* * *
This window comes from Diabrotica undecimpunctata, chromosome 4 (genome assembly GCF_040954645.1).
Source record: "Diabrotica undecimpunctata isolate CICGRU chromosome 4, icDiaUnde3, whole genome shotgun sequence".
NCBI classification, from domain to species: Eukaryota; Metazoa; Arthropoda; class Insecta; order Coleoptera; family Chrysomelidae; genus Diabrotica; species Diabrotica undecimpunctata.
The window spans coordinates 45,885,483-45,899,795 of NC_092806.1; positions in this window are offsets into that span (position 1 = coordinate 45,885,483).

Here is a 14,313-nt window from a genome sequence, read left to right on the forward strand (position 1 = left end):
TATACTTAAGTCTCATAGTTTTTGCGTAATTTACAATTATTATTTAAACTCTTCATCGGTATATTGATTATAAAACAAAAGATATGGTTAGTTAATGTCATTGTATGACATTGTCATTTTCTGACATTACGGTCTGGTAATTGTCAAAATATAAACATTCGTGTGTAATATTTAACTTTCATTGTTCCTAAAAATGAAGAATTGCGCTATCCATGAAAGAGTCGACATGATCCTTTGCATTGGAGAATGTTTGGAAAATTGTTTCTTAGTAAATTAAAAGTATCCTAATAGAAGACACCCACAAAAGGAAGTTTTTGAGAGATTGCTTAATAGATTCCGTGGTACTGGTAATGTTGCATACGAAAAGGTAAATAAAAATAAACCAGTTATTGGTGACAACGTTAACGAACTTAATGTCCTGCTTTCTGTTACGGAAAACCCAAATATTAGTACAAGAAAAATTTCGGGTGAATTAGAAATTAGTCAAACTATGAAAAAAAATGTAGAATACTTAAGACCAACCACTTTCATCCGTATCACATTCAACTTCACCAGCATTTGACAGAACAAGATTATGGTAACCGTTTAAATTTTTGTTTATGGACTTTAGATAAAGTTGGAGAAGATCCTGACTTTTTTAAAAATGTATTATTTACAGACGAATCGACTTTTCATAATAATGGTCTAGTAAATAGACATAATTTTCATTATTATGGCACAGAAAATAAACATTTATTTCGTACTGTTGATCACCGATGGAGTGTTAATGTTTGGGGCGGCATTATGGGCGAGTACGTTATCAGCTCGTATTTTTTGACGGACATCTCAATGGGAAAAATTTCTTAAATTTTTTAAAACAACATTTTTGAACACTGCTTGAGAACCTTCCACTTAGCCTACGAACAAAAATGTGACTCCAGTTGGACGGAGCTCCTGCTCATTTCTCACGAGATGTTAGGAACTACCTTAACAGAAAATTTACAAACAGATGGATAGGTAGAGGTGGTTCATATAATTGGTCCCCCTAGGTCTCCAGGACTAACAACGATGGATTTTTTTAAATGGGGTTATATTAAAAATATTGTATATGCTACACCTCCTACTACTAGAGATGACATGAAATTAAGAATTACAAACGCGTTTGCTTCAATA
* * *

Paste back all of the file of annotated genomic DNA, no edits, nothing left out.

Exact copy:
This window comes from Diabrotica undecimpunctata, chromosome 4 (genome assembly GCF_040954645.1).
Source record: "Diabrotica undecimpunctata isolate CICGRU chromosome 4, icDiaUnde3, whole genome shotgun sequence".
NCBI classification, from domain to species: Eukaryota; Metazoa; Arthropoda; class Insecta; order Coleoptera; family Chrysomelidae; genus Diabrotica; species Diabrotica undecimpunctata.
The window spans coordinates 45,885,483-45,899,795 of NC_092806.1; positions in this window are offsets into that span (position 1 = coordinate 45,885,483).

Here is a 14,313-nt window from a genome sequence, read left to right on the forward strand (position 1 = left end):
TATACTTAAGTCTCATAGTTTTTGCGTAATTTACAATTATTATTTAAACTCTTCATCGGTATATTGATTATAAAACAAAAGATATGGTTAGTTAATGTCATTGTATGACATTGTCATTTTCTGACATTACGGTCTGGTAATTGTCAAAATATAAACATTCGTGTGTAATATTTAACTTTCATTGTTCCTAAAAATGAAGAATTGCGCTATCCATGAAAGAGTCGACATGATCCTTTGCATTGGAGAATGTTTGGAAAATTGTTTCTTAGTAAATTAAAAGTATCCTAATAGAAGACACCCACAAAAGGAAGTTTTTGAGAGATTGCTTAATAGATTCCGTGGTACTGGTAATGTTGCATACGAAAAGGTAAATAAAAATAAACCAGTTATTGGTGACAACGTTAACGAACTTAATGTCCTGCTTTCTGTTACGGAAAACCCAAATATTAGTACAAGAAAAATTTCGGGTGAATTAGAAATTAGTCAAACTATGAAAAAAAATGTAGAATACTTAAGACCAACCACTTTCATCCGTATCACATTCAACTTCACCAGCATTTGACAGAACAAGATTATGGTAACCGTTTAAATTTTTGTTTATGGACTTTAGATAAAGTTGGAGAAGATCCTGACTTTTTTAAAAATGTATTATTTACAGACGAATCGACTTTTCATAATAATGGTCTAGTAAATAGACATAATTTTCATTATTATGGCACAGAAAATAAACATTTATTTCGTACTGTTGATCACCGATGGAGTGTTAATGTTTGGGGCGGCATTATGGGCGAGTACGTTATCAGCTCGTATTTTTTGACGGACATCTCAATGGGAAAAATTTCTTAAATTTTTTAAAACAACATTTTTGAACACTGCTTGAGAACCTTCCACTTAGCCTACGAACAAAAATGTGACTCCAGTTGGACGGAGCTCCTGCTCATTTCTCACGAGATGTTAGGAACTACCTTAACAGAAAATTTACAAACAGATGGATAGGTAGAGGTGGTTCATATAATTGGTCCCCCTAGGTCTCCAGGACTAACAACGATGGATTTTTTTAAATGGGGTTATATTAAAAATATTGTATATGCTACACCTCCTACTACTAGAGATGACATGAAATTAAGAATTACAAACGCGTTTGCTTCAATA